At that time, racers were either engineers or had to learn business skills to find funding to stay in the sport, so guess who’s going to college to be an engineer because “I don’t want to sell anything.” I quickly figured out that physics was not my thing and racer Plan B was set in motion. Off I went to business school in semester two. My first class in marketing was with a former executive from Sara Lee and I went from feeling like I went from “over my head” in engineering to “being at home” and that “maybe I have a sales bone in me after all?” If nothing else, branding was something I took to because all my race car heroes of the time all had brands all over their cars so this might work out after all! It also helped that I had real world branding knowledge because I could relate it back to what was happening at the race track on the weekends.

You raced, went to business school, and found marketing was a passion. So now what happened?

Reality… After school the money ran out and I had to get a real job. Maybe I could have worked harder to secure funding and stayed with it, but the next ten years behind the desk taught me more than sitting behind the wheel and helped build relationships in the industry that I still have today. I have a background in road racing, and this is the late 90’s when stock car racing was at its peak (which I quickly found out wasn’t for me so I made the right decision)! Also, the racing world was in a state of transition with open wheel racing taking a back seat to stock car racing and professional road racing was just as, if not more divided than open wheel racing at that time.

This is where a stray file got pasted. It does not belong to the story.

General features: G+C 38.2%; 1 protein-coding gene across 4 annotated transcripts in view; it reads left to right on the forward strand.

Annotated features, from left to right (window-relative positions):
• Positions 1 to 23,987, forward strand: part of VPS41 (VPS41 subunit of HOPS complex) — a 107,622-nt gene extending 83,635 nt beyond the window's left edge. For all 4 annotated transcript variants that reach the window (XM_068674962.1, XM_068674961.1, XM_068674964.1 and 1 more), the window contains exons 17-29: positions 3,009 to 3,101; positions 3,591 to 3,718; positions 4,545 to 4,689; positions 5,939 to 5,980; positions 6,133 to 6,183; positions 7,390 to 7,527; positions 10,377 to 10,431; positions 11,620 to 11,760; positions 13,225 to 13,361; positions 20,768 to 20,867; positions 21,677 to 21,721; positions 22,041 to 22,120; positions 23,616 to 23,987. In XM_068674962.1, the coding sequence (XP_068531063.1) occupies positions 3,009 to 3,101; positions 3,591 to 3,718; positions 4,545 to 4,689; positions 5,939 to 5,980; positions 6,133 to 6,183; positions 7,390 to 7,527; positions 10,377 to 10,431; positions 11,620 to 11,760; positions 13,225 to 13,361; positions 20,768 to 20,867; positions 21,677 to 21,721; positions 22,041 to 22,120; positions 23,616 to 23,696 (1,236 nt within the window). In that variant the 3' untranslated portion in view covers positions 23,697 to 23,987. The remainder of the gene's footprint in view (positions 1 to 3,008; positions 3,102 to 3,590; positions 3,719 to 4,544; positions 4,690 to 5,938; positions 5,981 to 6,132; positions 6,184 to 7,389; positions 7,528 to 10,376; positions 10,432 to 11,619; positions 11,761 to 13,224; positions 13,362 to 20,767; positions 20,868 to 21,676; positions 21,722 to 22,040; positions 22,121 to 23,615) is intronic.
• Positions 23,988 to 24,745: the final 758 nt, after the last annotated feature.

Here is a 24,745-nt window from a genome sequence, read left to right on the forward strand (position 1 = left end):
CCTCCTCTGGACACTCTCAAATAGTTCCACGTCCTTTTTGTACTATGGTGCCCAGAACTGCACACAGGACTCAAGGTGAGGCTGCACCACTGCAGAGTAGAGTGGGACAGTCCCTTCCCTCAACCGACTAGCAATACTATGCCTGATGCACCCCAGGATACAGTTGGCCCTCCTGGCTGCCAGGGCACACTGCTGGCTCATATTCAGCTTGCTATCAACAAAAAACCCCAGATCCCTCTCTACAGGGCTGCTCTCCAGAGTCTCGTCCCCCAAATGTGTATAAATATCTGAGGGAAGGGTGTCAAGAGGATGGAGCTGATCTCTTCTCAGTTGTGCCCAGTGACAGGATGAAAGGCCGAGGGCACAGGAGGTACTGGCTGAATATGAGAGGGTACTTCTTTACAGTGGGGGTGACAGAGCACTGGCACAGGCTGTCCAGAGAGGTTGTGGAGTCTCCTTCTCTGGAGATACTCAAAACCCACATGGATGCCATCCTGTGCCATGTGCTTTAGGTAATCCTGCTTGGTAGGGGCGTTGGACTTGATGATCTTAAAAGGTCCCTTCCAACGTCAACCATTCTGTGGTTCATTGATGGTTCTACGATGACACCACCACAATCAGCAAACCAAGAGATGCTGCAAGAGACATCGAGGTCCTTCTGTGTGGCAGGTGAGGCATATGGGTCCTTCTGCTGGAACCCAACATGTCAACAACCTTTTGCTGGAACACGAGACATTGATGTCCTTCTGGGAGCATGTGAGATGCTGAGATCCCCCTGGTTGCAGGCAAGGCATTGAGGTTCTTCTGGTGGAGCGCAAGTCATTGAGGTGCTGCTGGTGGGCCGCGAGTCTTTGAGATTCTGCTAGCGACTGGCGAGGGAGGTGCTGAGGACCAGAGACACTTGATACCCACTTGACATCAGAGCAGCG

What I learned over those next few years out of the driver’s seat built the foundation for what I will be sharing with you. I’ve since worked with professional sports teams, automotive enthusiast series & events, professional racing series and some of the most well known in their segment of the industry. I’ve been fortunate to meet, get to know, and learn from the best in the industry. I’ve also been able to work on brands that have not only funded, but also grown from sponsoring motorsports.